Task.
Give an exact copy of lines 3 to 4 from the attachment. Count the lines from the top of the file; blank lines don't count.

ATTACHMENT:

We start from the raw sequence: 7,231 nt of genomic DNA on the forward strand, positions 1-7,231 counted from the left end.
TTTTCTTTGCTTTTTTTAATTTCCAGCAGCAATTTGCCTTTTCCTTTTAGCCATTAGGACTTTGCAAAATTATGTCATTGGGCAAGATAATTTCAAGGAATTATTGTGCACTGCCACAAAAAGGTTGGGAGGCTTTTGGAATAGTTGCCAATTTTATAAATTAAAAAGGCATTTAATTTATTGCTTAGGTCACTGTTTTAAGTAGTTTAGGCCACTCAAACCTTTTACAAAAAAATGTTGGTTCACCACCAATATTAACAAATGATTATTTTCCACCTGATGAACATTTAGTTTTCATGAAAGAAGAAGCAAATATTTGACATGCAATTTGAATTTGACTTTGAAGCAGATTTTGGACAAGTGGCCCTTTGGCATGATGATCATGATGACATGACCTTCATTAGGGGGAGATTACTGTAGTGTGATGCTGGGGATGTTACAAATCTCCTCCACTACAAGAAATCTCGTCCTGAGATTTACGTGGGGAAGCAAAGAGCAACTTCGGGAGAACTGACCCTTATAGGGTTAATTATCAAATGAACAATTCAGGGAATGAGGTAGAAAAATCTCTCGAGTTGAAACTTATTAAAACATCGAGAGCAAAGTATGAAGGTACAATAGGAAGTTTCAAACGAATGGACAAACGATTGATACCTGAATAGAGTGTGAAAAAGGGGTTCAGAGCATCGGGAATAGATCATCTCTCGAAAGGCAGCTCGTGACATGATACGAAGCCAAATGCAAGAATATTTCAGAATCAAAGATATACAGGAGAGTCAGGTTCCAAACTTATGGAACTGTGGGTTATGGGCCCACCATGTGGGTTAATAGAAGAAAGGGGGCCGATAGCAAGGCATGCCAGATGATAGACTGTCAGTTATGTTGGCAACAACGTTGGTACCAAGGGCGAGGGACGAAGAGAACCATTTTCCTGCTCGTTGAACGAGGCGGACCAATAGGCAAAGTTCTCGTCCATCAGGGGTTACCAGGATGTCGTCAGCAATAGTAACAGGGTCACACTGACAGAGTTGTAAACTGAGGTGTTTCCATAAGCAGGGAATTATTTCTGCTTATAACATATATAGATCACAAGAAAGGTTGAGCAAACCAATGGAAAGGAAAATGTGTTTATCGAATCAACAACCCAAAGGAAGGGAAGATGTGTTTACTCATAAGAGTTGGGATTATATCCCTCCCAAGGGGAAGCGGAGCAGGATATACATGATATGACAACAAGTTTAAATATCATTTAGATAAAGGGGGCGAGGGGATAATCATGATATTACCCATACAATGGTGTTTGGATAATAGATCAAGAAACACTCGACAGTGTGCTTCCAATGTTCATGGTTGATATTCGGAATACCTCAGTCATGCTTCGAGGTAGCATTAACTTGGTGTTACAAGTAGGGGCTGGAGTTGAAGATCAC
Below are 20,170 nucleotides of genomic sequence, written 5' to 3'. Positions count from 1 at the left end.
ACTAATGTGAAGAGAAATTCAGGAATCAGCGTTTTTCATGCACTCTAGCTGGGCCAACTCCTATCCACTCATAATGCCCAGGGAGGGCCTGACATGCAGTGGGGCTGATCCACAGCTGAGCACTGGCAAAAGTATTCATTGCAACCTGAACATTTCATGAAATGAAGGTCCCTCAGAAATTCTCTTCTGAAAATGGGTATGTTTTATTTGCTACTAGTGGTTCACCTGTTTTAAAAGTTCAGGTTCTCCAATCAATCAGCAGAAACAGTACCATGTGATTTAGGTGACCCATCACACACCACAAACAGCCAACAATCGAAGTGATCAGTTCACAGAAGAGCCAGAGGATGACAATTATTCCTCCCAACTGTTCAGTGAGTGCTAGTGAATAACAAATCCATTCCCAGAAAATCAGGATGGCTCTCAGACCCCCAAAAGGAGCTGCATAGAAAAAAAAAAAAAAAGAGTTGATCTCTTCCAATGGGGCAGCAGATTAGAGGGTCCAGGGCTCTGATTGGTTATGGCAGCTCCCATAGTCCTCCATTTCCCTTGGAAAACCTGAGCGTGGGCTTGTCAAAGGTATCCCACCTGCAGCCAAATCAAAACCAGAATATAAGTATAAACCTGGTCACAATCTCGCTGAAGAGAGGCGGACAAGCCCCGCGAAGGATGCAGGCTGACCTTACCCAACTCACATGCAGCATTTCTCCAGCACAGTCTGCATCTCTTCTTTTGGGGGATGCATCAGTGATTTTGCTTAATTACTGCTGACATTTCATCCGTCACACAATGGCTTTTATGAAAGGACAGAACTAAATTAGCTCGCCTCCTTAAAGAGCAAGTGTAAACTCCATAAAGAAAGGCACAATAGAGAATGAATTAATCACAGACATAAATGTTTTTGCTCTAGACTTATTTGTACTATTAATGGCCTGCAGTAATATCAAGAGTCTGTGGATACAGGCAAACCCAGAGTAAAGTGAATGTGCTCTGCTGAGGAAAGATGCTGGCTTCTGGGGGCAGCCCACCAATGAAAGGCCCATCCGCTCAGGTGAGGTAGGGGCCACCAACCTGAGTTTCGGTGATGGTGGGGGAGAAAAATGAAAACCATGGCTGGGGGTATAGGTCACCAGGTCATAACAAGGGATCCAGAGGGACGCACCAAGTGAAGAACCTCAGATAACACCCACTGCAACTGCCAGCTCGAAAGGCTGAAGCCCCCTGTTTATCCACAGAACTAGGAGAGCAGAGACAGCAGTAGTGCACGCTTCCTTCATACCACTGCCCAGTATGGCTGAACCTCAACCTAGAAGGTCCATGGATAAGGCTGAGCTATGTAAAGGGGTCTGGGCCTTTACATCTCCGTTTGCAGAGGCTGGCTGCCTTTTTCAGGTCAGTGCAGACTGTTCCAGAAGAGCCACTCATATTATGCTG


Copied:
Below are 20,170 nucleotides of genomic sequence, written 5' to 3'. Positions count from 1 at the left end.
ACTAATGTGAAGAGAAATTCAGGAATCAGCGTTTTTCATGCACTCTAGCTGGGCCAACTCCTATCCACTCATAATGCCCAGGGAGGGCCTGACATGCAGTGGGGCTGATCCACAGCTGAGCACTGGCAAAAGTATTCATTGCAACCTGAACATTTCATGAAATGAAGGTCCCTCAGAAATTCTCTTCTGAAAATGGGTATGTTTTATTTGCTACTAGTGGTTCACCTGTTTTAAAAGTTCAGGTTCTCCAATCAATCAGCAGAAACAGTACCATGTGATTTAGGTGACCCATCACACACCACAAACAGCCAACAATCGAAGTGATCAGTTCACAGAAGAGCCAGAGGATGACAATTATTCCTCCCAACTGTTCAGTGAGTGCTAGTGAATAACAAATCCATTCCCAGAAAATCAGGATGGCTCTCAGACCCCCAAAAGGAGCTGCATAGAAAAAAAAAAAAAAAGAGTTGATCTCTTCCAATGGGGCAGCAGATTAGAGGGTCCAGGGCTCTGATTGGTTATGGCAGCTCCCATAGTCCTCCATTTCCCTTGGAAAACCTGAGCGTGGGCTTGTCAAAGGTATCCCACCTGCAGCCAAATCAAAACCAGAATATAAGTATAAACCTGGTCACAATCTCGCTGAAGAGAGGCGGACAAGCCCCGCGAAGGATGCAGGCTGACCTTACCCAACTCACATGCAGCATTTCTCCAGCACAGTCTGCATCTCTTCTTTTGGGGGATGCATCAGTGATTTTGCTTAATTACTGCTGACATTTCATCCGTCACACAATGGCTTTTATGAAAGGACAGAACTAAATTAGCTCGCCTCCTTAAAGAGCAAGTGTAAACTCCATAAAGAAAGGCACAATAGAGAATGAATTAATCACAGACATAAATGTTTTTGCTCTAGACTTATTTGTACTATTAATGGCCTGCAGTAATATCAAGAGTCTGTGGATACAGGCAAACCCAGAGTAAAGTGAATGTGCTCTGCTGAGGAAAGATGCTGGCTTCTGGGGGCAGCCCACCAATGAAAGGCCCATCCGCTCAGGTGAGGTAGGGGCCACCAACCTGAGTTTCGGTGATGGTGGGGGAGAAAAATGAAAACCATGGCTGGGGGTATAGGTCACCAGGTCATAACAAGGGATCCAGAGGGACGCACCAAGTGAAGAACCTCAGATAACACCCACTGCAACTGCCAGCTCGAAAGGCTGAAGCCCCCTGTTTATCCACAGAACTAGGAGAGCAGAGACAGCAGTAGTGCACGCTTCCTTCATACCACTGCCCAGTATGGCTGAACCTCAACCTAGAAGGTCCATGGATAAGGCTGAGCTATGTAAAGGGGTCTGGGCCTTTACATCTCCGTTTGCAGAGGCTGGCTGCCTTTTTCAGGTCAGTGCAGACTGTTCCAGAAGAGCCACTCATATTATGCTG